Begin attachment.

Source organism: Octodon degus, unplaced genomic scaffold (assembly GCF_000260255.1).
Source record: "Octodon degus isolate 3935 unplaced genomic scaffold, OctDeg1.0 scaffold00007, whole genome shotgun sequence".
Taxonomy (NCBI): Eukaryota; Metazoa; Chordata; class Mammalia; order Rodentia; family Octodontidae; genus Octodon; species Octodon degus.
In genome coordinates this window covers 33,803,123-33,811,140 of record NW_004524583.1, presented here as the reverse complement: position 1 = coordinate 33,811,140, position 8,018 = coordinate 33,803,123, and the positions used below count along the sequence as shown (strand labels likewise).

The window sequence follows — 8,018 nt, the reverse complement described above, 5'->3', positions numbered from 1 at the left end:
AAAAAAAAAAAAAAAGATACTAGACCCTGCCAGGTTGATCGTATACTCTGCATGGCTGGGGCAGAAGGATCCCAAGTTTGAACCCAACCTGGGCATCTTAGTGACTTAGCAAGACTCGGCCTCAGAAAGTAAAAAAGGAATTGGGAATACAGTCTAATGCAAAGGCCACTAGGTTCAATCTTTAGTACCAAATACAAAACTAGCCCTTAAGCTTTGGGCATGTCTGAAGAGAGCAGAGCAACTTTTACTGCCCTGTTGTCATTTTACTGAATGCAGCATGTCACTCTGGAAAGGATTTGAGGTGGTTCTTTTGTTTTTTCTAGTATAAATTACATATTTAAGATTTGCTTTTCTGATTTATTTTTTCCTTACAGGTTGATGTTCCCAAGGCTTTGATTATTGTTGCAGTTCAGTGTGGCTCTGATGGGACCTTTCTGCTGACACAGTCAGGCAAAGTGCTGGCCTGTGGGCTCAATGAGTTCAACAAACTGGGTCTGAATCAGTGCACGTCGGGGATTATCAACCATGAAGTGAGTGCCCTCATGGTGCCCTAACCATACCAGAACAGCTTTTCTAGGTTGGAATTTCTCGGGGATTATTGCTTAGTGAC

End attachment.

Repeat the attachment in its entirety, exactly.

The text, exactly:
Source organism: Octodon degus, unplaced genomic scaffold (assembly GCF_000260255.1).
Source record: "Octodon degus isolate 3935 unplaced genomic scaffold, OctDeg1.0 scaffold00007, whole genome shotgun sequence".
Taxonomy (NCBI): Eukaryota; Metazoa; Chordata; class Mammalia; order Rodentia; family Octodontidae; genus Octodon; species Octodon degus.
In genome coordinates this window covers 33,803,123-33,811,140 of record NW_004524583.1, presented here as the reverse complement: position 1 = coordinate 33,811,140, position 8,018 = coordinate 33,803,123, and the positions used below count along the sequence as shown (strand labels likewise).

The window sequence follows — 8,018 nt, the reverse complement described above, 5'->3', positions numbered from 1 at the left end:
AAAAAAAAAAAAAAAGATACTAGACCCTGCCAGGTTGATCGTATACTCTGCATGGCTGGGGCAGAAGGATCCCAAGTTTGAACCCAACCTGGGCATCTTAGTGACTTAGCAAGACTCGGCCTCAGAAAGTAAAAAAGGAATTGGGAATACAGTCTAATGCAAAGGCCACTAGGTTCAATCTTTAGTACCAAATACAAAACTAGCCCTTAAGCTTTGGGCATGTCTGAAGAGAGCAGAGCAACTTTTACTGCCCTGTTGTCATTTTACTGAATGCAGCATGTCACTCTGGAAAGGATTTGAGGTGGTTCTTTTGTTTTTTCTAGTATAAATTACATATTTAAGATTTGCTTTTCTGATTTATTTTTTCCTTACAGGTTGATGTTCCCAAGGCTTTGATTATTGTTGCAGTTCAGTGTGGCTCTGATGGGACCTTTCTGCTGACACAGTCAGGCAAAGTGCTGGCCTGTGGGCTCAATGAGTTCAACAAACTGGGTCTGAATCAGTGCACGTCGGGGATTATCAACCATGAAGTGAGTGCCCTCATGGTGCCCTAACCATACCAGAACAGCTTTTCTAGGTTGGAATTTCTCGGGGATTATTGCTTAGTGAC